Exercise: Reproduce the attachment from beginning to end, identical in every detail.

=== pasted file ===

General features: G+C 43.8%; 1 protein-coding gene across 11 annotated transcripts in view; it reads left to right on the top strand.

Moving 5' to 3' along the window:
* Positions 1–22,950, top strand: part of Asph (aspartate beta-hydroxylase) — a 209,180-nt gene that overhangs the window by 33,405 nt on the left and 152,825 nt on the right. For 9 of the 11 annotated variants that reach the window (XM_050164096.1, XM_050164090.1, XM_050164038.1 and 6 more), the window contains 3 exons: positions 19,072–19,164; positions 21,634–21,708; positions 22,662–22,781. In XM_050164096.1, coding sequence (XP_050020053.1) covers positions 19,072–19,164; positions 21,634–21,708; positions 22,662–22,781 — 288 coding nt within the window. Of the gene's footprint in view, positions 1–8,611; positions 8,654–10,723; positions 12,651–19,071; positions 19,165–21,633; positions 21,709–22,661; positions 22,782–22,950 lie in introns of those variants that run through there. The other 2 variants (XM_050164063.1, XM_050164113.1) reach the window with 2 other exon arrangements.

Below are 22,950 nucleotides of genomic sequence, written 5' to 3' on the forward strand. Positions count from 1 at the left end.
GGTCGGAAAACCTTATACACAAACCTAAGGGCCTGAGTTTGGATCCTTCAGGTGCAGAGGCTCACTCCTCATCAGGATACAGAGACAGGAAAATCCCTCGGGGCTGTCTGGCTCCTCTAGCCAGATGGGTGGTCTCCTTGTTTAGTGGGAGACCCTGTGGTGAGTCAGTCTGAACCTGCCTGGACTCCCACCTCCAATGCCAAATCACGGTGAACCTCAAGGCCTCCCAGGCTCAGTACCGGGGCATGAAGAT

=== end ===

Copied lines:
General features: G+C 43.8%; 1 protein-coding gene across 11 annotated transcripts in view; it reads left to right on the top strand.

Moving 5' to 3' along the window:
* Positions 1–22,950, top strand: part of Asph (aspartate beta-hydroxylase) — a 209,180-nt gene that overhangs the window by 33,405 nt on the left and 152,825 nt on the right. For 9 of the 11 annotated variants that reach the window (XM_050164096.1, XM_050164090.1, XM_050164038.1 and 6 more), the window contains 3 exons: positions 19,072–19,164; positions 21,634–21,708; positions 22,662–22,781. In XM_050164096.1, coding sequence (XP_050020053.1) covers positions 19,072–19,164; positions 21,634–21,708; positions 22,662–22,781 — 288 coding nt within the window. Of the gene's footprint in view, positions 1–8,611; positions 8,654–10,723; positions 12,651–19,071; positions 19,165–21,633; positions 21,709–22,661; positions 22,782–22,950 lie in introns of those variants that run through there. The other 2 variants (XM_050164063.1, XM_050164113.1) reach the window with 2 other exon arrangements.

Below are 22,950 nucleotides of genomic sequence, written 5' to 3' on the forward strand. Positions count from 1 at the left end.
GGTCGGAAAACCTTATACACAAACCTAAGGGCCTGAGTTTGGATCCTTCAGGTGCAGAGGCTCACTCCTCATCAGGATACAGAGACAGGAAAATCCCTCGGGGCTGTCTGGCTCCTCTAGCCAGATGGGTGGTCTCCTTGTTTAGTGGGAGACCCTGTGGTGAGTCAGTCTGAACCTGCCTGGACTCCCACCTCCAATGCCAAATCACGGTGAACCTCAAGGCCTCCCAGGCTCAGTACCGGGGCATGAAGAT